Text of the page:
- Clinical science
Molluscum contagiosum is a common localized skin infection caused by the molluscum contagiosum virus that often occurs on the trunk, face and genitalia. It is more common in childhood as well as early adolescence, particularly in males, and is usually transmitted at this age via skin contact and autoinoculation. In adults, it is considered a sexually transmitted infection. Lesions appear as smooth, dome-shaped papules with central umbilication. In healthy patients, molluscum contagiosum is generally self-limiting and heals spontaneously after several months. However, in immunosuppressed individuals, lesions can be very large, widespread, and persistent. If treatment is indicated (e.g., for sexually transmitted molluscum contagiosum), cryotherapy with liquid nitrogen is usually the first treatment option.
- Sex: ♂ > ♀
- Age: most common in childhood (peak incidence < 5 years of age) and early adolescence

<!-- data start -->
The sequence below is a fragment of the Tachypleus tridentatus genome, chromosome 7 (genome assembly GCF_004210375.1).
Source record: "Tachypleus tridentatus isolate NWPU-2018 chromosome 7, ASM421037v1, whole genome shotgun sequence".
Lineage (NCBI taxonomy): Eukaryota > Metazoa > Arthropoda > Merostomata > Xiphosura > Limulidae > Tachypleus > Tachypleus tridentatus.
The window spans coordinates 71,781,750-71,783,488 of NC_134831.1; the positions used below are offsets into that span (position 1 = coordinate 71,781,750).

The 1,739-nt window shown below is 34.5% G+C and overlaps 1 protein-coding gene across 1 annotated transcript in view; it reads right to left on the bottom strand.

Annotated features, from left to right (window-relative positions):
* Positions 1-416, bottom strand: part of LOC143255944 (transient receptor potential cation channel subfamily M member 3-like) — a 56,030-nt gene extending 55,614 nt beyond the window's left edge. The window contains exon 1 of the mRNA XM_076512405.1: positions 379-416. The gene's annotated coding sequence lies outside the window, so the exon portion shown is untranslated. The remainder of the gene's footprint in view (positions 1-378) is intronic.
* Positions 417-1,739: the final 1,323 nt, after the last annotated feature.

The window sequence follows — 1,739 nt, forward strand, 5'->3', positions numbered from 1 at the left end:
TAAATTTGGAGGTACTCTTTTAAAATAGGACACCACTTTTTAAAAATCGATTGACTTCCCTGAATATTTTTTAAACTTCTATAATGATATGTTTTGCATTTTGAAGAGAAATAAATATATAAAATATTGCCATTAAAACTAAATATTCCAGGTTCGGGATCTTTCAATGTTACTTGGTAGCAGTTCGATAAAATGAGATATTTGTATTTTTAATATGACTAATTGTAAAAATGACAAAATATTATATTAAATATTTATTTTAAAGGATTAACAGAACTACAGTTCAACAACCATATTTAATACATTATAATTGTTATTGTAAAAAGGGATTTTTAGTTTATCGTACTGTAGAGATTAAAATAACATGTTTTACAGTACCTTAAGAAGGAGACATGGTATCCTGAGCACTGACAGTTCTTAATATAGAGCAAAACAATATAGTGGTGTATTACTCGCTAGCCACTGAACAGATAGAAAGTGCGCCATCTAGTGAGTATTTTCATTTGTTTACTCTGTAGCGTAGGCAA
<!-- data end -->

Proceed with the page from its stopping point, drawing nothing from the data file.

Epidemiological data refers to the US, unless otherwise specified.
- Pathogen:: a DNA poxvirus (molluscum contagiosum virus)
- Direct skin contact (contact sports, sexually transmitted in sexually active adolescents and adults)
- Autoinoculation (scratching or touching lesion, e.g., while shaving)
- Fomites (e.g., on bath sponges/towels)
- Risk factors: immunosuppression , active atopic dermatitis (in children) , hot and humid climates, crowded living conditions
Suspect AIDS if large, persistent, widespread lesions appear on an adult!
- Incubation period: 2–6 weeks
- Physical examination: single or multiple lesions in healthy patients; especially widespread in immunocompromised patients
- Predilection sites:
- Localized to the epidermis
- H&E-stained sections demonstrate:
- Spontaneous remission usually happens within 6–9 months (thus treatment often unnecessary).
- Consider treatment for sexually transmitted cases, immunocompromised individuals, and/or to reduce autoinoculation or transmission.
- Cryotherapy; is often the first-line treatment for adolescents and adults as it is better tolerated than in children.
- Topical cantharidin
- Topical imiquimod may be used to successfully treat immunocompromised patients with refractory disease, along with antiretrovirals in HIV-positive patients.
- Secondary bacterial infections
We list the most important complications. The selection is not exhaustive.